Interruption in care for patients treated with intravitreal injection affects vision outcomes in the short term, but not in the long term, according to research published in the Journal of VitreoRetinal Diseases. Patients with neovascular age-related macular degeneration (nAMD), diabetic macular edema (DME), or retinal vein occlusion (RVO) who experience a delay in care of 5.7 weeks or longer demonstrate these short-term effects, the researchers explain.
This retrospective study reviews all patients scheduled to see a retina provider at Cleveland Cole Eye Institute during a month-and-a-half period when clinic downsizing was implemented due to the COVID-19 pandemic.
Included patients had a diagnosis DME, nAMD, or RVO. They had an injection during the previous 12 weeks (baseline visit) and a follow-up visit at least 12 months after the baseline visit.
Patients were grouped into a completed-care or delayed-care group, depending on whether they completed or missed their first scheduled visit. At each visit, the VA was measured using a Snellen chart and the values were converted to Early Treatment Diabetic Retinopathy Study (ETDRS) letters for analysis. Primary endpoints included changes in visual acuity (VA) from the baseline visit to the next completed visit and last visit. Additional endpoints included the mean central subfield thickness (CST) as measured by optical coherence tomography (OCT) at each visit, change in VA stratified by diagnosis, and causes of significant VA loss (≥15 ETDRS letters).
A total of 1172 patients were included in the study. Of those, 725 (62%) were allocated to the completed-care group and 447 (38%) to the delayed-care group.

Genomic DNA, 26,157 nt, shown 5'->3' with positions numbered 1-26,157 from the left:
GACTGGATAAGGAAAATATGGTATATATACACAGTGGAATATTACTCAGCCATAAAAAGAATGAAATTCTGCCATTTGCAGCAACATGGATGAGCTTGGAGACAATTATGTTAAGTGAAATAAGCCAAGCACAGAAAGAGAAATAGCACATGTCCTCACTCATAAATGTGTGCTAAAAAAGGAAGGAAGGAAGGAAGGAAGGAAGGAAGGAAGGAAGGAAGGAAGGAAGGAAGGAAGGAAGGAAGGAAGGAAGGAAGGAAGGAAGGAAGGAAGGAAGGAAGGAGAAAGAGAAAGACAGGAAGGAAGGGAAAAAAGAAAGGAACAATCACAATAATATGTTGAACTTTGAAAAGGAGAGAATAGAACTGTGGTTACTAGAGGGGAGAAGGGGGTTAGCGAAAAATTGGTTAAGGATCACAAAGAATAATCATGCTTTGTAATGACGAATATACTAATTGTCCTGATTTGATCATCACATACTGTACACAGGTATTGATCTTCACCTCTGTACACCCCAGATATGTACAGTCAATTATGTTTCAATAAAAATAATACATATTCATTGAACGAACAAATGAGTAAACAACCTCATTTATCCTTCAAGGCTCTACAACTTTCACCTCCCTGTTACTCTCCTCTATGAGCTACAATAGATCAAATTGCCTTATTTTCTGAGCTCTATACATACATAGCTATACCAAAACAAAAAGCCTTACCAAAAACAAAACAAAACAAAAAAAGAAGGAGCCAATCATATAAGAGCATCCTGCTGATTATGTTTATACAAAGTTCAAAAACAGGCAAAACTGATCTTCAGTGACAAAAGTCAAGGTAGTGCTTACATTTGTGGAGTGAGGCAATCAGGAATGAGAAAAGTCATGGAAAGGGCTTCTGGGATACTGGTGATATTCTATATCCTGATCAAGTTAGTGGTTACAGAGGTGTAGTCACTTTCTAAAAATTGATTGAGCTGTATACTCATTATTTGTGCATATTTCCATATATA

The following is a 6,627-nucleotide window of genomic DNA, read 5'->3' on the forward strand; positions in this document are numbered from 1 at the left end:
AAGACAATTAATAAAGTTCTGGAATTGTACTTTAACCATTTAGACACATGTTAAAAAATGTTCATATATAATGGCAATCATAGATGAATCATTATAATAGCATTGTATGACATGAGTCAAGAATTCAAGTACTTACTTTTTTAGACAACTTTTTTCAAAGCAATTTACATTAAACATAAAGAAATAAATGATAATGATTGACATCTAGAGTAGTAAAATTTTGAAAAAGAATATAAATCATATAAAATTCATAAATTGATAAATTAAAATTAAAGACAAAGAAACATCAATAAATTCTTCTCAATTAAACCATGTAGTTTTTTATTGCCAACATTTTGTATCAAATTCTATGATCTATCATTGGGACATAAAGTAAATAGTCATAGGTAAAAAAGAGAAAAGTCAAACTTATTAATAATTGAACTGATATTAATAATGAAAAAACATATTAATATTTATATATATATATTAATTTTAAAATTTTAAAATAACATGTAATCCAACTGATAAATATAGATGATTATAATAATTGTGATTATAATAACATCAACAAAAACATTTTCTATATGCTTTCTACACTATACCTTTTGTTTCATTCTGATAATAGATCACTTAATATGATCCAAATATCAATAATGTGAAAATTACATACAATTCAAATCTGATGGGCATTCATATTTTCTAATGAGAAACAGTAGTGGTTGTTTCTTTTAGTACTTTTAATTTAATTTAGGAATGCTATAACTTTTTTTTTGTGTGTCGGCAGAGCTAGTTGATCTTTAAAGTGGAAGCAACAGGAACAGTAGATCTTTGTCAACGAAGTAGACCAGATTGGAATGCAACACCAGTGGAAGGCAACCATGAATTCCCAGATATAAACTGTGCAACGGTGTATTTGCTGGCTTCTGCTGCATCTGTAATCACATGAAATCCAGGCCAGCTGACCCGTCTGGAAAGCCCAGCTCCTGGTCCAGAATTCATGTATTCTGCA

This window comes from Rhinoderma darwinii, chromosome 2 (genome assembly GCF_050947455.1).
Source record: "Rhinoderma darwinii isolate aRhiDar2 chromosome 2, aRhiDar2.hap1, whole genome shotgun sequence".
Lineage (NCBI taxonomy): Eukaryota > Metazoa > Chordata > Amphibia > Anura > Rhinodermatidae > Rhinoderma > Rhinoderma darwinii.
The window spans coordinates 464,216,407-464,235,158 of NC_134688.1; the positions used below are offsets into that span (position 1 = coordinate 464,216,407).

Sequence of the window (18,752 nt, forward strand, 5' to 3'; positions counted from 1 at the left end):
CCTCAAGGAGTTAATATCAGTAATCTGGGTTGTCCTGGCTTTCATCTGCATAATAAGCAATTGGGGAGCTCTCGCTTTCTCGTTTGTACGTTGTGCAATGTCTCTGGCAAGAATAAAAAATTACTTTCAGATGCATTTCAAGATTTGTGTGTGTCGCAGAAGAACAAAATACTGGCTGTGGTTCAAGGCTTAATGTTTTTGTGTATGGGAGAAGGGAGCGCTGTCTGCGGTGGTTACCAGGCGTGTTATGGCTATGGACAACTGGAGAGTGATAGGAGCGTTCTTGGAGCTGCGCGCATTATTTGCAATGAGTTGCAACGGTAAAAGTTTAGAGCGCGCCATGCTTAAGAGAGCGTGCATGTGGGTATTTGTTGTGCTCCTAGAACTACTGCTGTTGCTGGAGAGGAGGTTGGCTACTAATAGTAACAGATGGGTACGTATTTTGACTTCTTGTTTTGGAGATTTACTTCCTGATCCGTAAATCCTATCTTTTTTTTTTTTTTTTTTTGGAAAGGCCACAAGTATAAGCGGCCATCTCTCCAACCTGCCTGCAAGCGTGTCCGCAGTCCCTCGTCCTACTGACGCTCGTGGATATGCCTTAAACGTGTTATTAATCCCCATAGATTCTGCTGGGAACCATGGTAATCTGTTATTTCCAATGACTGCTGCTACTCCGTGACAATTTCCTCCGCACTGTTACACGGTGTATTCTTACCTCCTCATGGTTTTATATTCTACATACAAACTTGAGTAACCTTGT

The investigators report a short-term VA loss in the delayed-care group and a short-term gain of vision in the completed-care group. No statistically significant long-term change in vision was found in either group.
The team found a statistically significant short-term VA loss between the baseline and first completed visit in patients with nAMD (-1.34±0.50 ETDRS; P =.0203) and RVO (-5.23±1.28 ETDRS; P =.0012) that had a delay in care, as well as a statistically insignificant VA loss in patients with DME (-1.42±1.61; P =.5568). Patients with DME and timely care had significantly significant short-term VA gains (4.18±1.33 ETDRS; P =.0021). Participants with nAMD lost vision in the long-term visit in both the completed and delayed groups. Patients with RVO and DME, and delayed care did not show a significant long-term change in vision, while patients with DME in the completed-care group maintained their gain in vision.
A statistically significant short-term increase in mean CST was observed in the delayed-care group, while no significant short-term change was found in the completed-care group. CST at one year decreased significantly in both groups when compared with the baseline CST.
“In this current study, we further found that in the short term, patients lost 15 or more ETDRS letters, mostly as a result of worsening retinal fluid. This was most pronounced in patients who had delayed care,” the researchers report. “After 1 year, patients with DME and without delayed care maintained vision gains that were not observed in patients with delayed care, while patients with RVO and delayed care regained vision that was lost and nAMD patients in both the on-time care and delayed-care groups experienced VA loss that possibly reflected chronic disease progression.”
The limitations of the study include its retrospective nature and lack of information on disease and treatment duration.
Song W, Kanyo E, Bastian R, Singh RP, Rachitskaya A V. Visual acuity in patients requiring intravitreal injections : short-term and long-term effects of delay in care. Published online December 16, 2022. doi:10.1177/24741264221136637